Progressives don’t have a monopoly on avoiding introspection, but we have managed to turn it into an art form. There was a time when, upon realising voters weren’t buying what you were selling, the losing side would take stock, look at what the voters were telling them, and formulate a new strategy that incorporated the ideology that inspires and directs them but also the prevailing opinions of the electorate. It was compromise – the sort of compromise that grown up politics and government is built on. But no more. After the 2015 General Election Labour commissioned a report into their defeat which found that Labour weren’t trusted on immigration, welfare, and excessive spending. Both reports were ignored and Labour snuggled even further into the ideological comfort blanket. After the Brexit results became clear, the reaction of too many Remainers was one of bewilderment at plurality of voters who didn’t know what was good for them. There was no self-examination, no difficult questions being asked, nobody wanted know why we lost – we just decided our opponents were awful people and left it at that. The same thing happened in the US in November 2016. Indeed, across the Western world the established Centre Left parties are reeling. In France the Socialist Party came a distant third in the most recent General Election. In the Netherlands the socialists fared even worse.
Left Wingers do protests. Right Wingers do elections. It’s an old adage, and if it isn’t then it should be. The recent Extinction Rebellion protests follow a proud tradition of protesting when things aren’t going your way.
There’s a belief that our views are so evidently right that we scarcely need to bother to convince others, and that anybody who doesn’t already “get it” is either hateful or stupid. Protesting is in danger of becoming the default response to electoral rejection.
There’s a romanticism attached to protesting. From murals depicting of the storming of the Bastille to the Million Man March of the civil rights movement, Progressives have lionised protestor as a manifestation of social conscience. There’s a virtue to the act of protesting that you don’t have with the act of voting. If somebody is prepared to protest, then that person must care more. They must be more invested, more passionate, and therefore their opinions should count for more. Picking up a placard carries more emotional weight than picking a voting slip.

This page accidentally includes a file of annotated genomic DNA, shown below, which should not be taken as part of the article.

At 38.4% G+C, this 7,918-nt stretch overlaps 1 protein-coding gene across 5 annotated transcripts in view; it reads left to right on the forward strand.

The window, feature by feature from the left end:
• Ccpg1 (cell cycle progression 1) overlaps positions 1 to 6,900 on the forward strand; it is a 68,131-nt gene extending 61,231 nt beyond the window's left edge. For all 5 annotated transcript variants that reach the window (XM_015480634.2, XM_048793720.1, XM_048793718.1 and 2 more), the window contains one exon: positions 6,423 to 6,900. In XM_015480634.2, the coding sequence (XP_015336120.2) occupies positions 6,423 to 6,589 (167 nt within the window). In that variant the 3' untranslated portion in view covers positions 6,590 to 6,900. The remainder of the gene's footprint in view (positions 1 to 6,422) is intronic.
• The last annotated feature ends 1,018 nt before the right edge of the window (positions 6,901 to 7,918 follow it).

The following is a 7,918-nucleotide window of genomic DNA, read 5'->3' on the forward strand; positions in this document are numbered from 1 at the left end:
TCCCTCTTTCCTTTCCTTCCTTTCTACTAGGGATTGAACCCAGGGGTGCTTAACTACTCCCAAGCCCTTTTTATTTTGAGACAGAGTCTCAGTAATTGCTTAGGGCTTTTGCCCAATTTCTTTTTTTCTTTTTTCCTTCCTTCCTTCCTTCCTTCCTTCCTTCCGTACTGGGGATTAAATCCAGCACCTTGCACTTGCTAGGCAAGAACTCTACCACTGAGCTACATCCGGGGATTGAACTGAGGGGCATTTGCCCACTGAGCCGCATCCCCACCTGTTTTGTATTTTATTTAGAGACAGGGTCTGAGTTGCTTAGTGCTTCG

And the actual act of protesting is not without its appeal. You don’t need to hear anybody else’s opinion. There’s no challenge to your world view, nobody asks ideologically inconvenient questions, there’s no compromise or nuance or unwelcome scrutiny of your dogmas. You’re surrounded by people who agree with you. You’re not there to listen – you’re there to shout. It’s a singularly self-indulgent form of political expression. It’s tantamount to political masturbation.
However cathartic this is when the world is going the opposite direction you think it should, it severely hampers your interactions with those dreadful wretches outside your tribe. Our conservative opponents think we’re well-meaning but wrong, but we think conservative types are both wrong and bad. And when you think somebody is a bad person it taints everything else. For why would you want to understand a bad person? Why would you wish to examine why people are attracted to this bad person’s message rather than yours? It must be because they’re also bad people, right? We might as well write them off too. Your world quickly becomes monochrome, with you and your ever-decreasing circle peeking out from behind the ideological redoubt just long enough to shake your fist at all the bad people. Better organise another protest, pronto.